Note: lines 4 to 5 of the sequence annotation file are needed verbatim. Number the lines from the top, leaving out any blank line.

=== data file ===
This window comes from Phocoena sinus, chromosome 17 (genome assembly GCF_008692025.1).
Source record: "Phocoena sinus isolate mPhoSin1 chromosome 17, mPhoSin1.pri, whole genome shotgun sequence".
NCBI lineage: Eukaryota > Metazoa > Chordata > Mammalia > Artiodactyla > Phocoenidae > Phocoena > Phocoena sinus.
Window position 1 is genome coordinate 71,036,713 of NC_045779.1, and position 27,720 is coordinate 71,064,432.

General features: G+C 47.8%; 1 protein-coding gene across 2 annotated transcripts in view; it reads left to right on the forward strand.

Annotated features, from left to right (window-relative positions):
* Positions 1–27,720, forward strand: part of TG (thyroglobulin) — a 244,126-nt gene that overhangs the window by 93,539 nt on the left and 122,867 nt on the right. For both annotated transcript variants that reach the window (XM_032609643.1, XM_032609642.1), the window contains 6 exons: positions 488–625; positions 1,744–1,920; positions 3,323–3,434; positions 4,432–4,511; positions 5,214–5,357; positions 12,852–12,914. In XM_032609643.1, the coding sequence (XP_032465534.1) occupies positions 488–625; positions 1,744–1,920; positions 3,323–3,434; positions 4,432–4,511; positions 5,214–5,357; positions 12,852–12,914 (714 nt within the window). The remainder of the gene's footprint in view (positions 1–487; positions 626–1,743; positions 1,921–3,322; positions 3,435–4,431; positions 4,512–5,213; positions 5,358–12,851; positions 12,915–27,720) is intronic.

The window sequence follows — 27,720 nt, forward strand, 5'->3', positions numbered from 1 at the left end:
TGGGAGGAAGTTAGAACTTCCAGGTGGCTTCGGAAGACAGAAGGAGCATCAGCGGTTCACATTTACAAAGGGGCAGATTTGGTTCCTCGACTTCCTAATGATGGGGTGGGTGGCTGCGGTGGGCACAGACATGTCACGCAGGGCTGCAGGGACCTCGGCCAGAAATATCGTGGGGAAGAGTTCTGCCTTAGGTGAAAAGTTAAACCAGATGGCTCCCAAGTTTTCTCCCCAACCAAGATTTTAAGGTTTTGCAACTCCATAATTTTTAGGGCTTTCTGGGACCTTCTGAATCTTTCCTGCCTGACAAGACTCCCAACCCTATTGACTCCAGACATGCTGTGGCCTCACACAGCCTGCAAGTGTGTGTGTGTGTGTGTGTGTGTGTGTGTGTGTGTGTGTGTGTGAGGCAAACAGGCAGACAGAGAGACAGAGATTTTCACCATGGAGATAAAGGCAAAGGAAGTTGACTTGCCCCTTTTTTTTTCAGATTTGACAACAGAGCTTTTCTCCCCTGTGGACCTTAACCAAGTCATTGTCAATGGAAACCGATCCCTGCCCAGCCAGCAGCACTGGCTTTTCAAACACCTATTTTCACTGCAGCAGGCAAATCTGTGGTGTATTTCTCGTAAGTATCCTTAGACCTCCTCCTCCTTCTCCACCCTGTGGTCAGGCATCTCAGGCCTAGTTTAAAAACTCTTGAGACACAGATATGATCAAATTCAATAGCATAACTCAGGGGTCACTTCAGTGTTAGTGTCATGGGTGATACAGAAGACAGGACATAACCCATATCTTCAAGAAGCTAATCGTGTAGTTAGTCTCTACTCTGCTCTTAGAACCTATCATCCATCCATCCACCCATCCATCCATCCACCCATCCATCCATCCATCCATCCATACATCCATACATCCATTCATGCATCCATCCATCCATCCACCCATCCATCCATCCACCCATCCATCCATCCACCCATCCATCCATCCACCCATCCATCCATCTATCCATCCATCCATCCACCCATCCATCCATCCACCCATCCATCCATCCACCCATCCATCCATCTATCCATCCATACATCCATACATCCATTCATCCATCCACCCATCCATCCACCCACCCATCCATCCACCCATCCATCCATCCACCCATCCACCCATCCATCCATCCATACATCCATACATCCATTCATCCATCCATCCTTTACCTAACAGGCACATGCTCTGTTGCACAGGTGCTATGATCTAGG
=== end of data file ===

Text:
Window position 1 is genome coordinate 71,036,713 of NC_045779.1, and position 27,720 is coordinate 71,064,432.

General features: G+C 47.8%; 1 protein-coding gene across 2 annotated transcripts in view; it reads left to right on the forward strand.